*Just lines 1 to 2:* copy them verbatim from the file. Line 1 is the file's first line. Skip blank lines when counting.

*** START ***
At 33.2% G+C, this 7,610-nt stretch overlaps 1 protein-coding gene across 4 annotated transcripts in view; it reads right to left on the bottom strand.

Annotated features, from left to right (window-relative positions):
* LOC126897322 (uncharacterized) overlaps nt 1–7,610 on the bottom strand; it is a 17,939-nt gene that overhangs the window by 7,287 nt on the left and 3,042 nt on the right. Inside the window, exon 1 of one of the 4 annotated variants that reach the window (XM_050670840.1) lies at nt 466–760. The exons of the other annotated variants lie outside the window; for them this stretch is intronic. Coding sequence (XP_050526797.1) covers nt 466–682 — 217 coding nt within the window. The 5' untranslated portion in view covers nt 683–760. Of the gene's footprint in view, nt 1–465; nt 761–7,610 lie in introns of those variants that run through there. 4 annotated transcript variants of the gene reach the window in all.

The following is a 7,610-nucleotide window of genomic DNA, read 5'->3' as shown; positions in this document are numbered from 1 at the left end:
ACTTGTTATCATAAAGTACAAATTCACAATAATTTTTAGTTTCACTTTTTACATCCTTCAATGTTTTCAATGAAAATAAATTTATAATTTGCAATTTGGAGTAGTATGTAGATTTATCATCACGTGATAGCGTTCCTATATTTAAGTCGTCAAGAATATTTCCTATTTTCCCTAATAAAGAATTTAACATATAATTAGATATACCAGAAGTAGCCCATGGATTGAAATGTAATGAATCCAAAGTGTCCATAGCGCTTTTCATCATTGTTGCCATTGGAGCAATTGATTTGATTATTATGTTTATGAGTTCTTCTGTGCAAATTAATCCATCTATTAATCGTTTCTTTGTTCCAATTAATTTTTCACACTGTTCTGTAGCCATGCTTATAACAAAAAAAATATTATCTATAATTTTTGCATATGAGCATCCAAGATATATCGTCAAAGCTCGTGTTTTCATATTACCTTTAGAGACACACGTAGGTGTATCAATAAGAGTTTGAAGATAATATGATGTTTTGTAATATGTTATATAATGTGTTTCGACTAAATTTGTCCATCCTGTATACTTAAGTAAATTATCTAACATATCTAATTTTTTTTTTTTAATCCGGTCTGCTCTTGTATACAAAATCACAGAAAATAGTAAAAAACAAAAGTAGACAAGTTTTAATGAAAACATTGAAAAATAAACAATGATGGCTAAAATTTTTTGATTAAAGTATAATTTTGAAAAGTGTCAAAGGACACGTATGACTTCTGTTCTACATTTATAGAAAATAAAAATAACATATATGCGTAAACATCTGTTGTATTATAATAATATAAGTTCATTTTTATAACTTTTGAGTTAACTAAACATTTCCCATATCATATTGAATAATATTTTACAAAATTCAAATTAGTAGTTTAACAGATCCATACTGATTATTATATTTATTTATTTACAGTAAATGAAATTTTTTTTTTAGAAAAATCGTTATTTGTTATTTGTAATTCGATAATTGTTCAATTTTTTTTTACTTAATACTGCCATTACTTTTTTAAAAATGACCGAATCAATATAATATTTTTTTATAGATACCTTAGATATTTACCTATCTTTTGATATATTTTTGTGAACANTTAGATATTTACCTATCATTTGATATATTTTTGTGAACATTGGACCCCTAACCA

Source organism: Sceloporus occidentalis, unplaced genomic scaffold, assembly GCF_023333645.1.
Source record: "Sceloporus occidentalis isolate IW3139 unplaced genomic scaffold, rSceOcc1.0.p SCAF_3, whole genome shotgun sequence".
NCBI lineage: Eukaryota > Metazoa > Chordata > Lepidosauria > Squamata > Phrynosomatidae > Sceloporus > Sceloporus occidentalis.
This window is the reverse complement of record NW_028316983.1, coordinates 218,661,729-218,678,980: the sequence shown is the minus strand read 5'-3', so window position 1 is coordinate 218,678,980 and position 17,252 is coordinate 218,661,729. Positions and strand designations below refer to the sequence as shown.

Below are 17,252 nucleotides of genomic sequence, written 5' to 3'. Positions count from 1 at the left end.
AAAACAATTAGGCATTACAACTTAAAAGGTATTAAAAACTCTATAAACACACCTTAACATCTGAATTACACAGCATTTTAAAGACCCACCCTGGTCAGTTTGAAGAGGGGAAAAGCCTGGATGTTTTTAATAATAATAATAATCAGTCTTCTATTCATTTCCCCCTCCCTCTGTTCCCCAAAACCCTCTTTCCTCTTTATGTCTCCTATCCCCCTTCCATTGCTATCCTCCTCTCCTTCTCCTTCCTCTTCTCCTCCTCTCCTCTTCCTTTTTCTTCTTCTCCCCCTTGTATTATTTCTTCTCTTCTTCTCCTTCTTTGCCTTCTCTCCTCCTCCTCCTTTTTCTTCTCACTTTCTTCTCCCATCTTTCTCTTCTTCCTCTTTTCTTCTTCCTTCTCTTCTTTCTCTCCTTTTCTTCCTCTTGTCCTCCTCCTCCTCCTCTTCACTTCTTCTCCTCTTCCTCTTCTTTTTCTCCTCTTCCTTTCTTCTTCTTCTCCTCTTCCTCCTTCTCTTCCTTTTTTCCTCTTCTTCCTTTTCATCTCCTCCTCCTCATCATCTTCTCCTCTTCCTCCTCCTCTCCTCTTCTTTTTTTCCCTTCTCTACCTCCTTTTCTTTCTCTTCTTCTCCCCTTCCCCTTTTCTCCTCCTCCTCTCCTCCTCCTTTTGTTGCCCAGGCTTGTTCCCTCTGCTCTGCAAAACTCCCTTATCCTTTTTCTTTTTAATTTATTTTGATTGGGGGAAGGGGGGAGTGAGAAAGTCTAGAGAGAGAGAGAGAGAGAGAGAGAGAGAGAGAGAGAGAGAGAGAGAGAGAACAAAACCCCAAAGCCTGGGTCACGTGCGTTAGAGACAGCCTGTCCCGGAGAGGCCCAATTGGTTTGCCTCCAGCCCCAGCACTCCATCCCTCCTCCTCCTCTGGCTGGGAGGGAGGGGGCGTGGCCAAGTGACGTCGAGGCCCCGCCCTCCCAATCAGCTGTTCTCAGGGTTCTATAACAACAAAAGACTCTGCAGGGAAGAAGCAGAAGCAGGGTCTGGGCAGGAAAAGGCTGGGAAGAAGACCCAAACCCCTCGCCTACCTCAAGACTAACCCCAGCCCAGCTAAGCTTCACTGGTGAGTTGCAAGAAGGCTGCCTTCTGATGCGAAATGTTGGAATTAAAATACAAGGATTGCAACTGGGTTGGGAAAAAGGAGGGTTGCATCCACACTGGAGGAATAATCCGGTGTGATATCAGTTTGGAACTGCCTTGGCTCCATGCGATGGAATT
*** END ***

At 33.2% G+C, this 7,610-nt stretch overlaps 1 protein-coding gene across 4 annotated transcripts in view; it reads right to left on the bottom strand.

Annotated features, from left to right (window-relative positions):